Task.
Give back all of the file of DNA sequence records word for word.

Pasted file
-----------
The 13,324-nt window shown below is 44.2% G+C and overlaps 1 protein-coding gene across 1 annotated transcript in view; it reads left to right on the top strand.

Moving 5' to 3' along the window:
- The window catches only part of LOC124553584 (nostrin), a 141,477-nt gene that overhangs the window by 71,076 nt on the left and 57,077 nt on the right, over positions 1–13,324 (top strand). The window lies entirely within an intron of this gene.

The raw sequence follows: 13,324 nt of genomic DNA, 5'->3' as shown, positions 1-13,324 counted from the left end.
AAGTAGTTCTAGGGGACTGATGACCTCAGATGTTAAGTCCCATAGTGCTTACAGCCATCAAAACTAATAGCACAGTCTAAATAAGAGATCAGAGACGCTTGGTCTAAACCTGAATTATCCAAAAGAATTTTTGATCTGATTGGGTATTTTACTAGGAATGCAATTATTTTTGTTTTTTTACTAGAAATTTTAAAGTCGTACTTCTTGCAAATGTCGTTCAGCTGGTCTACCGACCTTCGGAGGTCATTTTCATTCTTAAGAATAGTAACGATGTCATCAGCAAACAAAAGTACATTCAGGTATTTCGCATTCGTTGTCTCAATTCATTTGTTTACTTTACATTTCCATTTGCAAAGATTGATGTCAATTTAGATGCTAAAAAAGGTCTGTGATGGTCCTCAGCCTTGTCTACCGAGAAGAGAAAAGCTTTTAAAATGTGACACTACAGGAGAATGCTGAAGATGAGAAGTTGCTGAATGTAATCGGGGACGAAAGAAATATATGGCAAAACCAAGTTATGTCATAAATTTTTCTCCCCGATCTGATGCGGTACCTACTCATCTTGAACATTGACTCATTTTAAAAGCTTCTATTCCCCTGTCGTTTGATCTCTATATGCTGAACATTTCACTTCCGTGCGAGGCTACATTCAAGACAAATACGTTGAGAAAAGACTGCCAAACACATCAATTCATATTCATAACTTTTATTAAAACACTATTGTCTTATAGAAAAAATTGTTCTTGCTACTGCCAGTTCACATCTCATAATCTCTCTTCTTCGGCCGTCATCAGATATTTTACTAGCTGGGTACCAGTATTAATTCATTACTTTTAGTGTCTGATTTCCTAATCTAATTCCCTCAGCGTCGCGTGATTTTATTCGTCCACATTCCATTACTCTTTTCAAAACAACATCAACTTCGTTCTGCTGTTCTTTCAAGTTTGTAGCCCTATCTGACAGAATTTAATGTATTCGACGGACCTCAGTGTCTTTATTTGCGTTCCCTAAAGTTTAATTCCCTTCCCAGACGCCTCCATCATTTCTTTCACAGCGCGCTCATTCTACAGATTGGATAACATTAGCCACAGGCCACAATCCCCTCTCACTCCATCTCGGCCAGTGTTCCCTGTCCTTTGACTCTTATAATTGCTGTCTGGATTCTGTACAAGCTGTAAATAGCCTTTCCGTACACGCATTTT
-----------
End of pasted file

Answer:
The 13,324-nt window shown below is 44.2% G+C and overlaps 1 protein-coding gene across 1 annotated transcript in view; it reads left to right on the top strand.

Moving 5' to 3' along the window:
- The window catches only part of LOC124553584 (nostrin), a 141,477-nt gene that overhangs the window by 71,076 nt on the left and 57,077 nt on the right, over positions 1–13,324 (top strand). The window lies entirely within an intron of this gene.

The raw sequence follows: 13,324 nt of genomic DNA, 5'->3' as shown, positions 1-13,324 counted from the left end.
AAGTAGTTCTAGGGGACTGATGACCTCAGATGTTAAGTCCCATAGTGCTTACAGCCATCAAAACTAATAGCACAGTCTAAATAAGAGATCAGAGACGCTTGGTCTAAACCTGAATTATCCAAAAGAATTTTTGATCTGATTGGGTATTTTACTAGGAATGCAATTATTTTTGTTTTTTTACTAGAAATTTTAAAGTCGTACTTCTTGCAAATGTCGTTCAGCTGGTCTACCGACCTTCGGAGGTCATTTTCATTCTTAAGAATAGTAACGATGTCATCAGCAAACAAAAGTACATTCAGGTATTTCGCATTCGTTGTCTCAATTCATTTGTTTACTTTACATTTCCATTTGCAAAGATTGATGTCAATTTAGATGCTAAAAAAGGTCTGTGATGGTCCTCAGCCTTGTCTACCGAGAAGAGAAAAGCTTTTAAAATGTGACACTACAGGAGAATGCTGAAGATGAGAAGTTGCTGAATGTAATCGGGGACGAAAGAAATATATGGCAAAACCAAGTTATGTCATAAATTTTTCTCCCCGATCTGATGCGGTACCTACTCATCTTGAACATTGACTCATTTTAAAAGCTTCTATTCCCCTGTCGTTTGATCTCTATATGCTGAACATTTCACTTCCGTGCGAGGCTACATTCAAGACAAATACGTTGAGAAAAGACTGCCAAACACATCAATTCATATTCATAACTTTTATTAAAACACTATTGTCTTATAGAAAAAATTGTTCTTGCTACTGCCAGTTCACATCTCATAATCTCTCTTCTTCGGCCGTCATCAGATATTTTACTAGCTGGGTACCAGTATTAATTCATTACTTTTAGTGTCTGATTTCCTAATCTAATTCCCTCAGCGTCGCGTGATTTTATTCGTCCACATTCCATTACTCTTTTCAAAACAACATCAACTTCGTTCTGCTGTTCTTTCAAGTTTGTAGCCCTATCTGACAGAATTTAATGTATTCGACGGACCTCAGTGTCTTTATTTGCGTTCCCTAAAGTTTAATTCCCTTCCCAGACGCCTCCATCATTTCTTTCACAGCGCGCTCATTCTACAGATTGGATAACATTAGCCACAGGCCACAATCCCCTCTCACTCCATCTCGGCCAGTGTTCCCTGTCCTTTGACTCTTATAATTGCTGTCTGGATTCTGTACAAGCTGTAAATAGCCTTTCCGTACACGCATTTT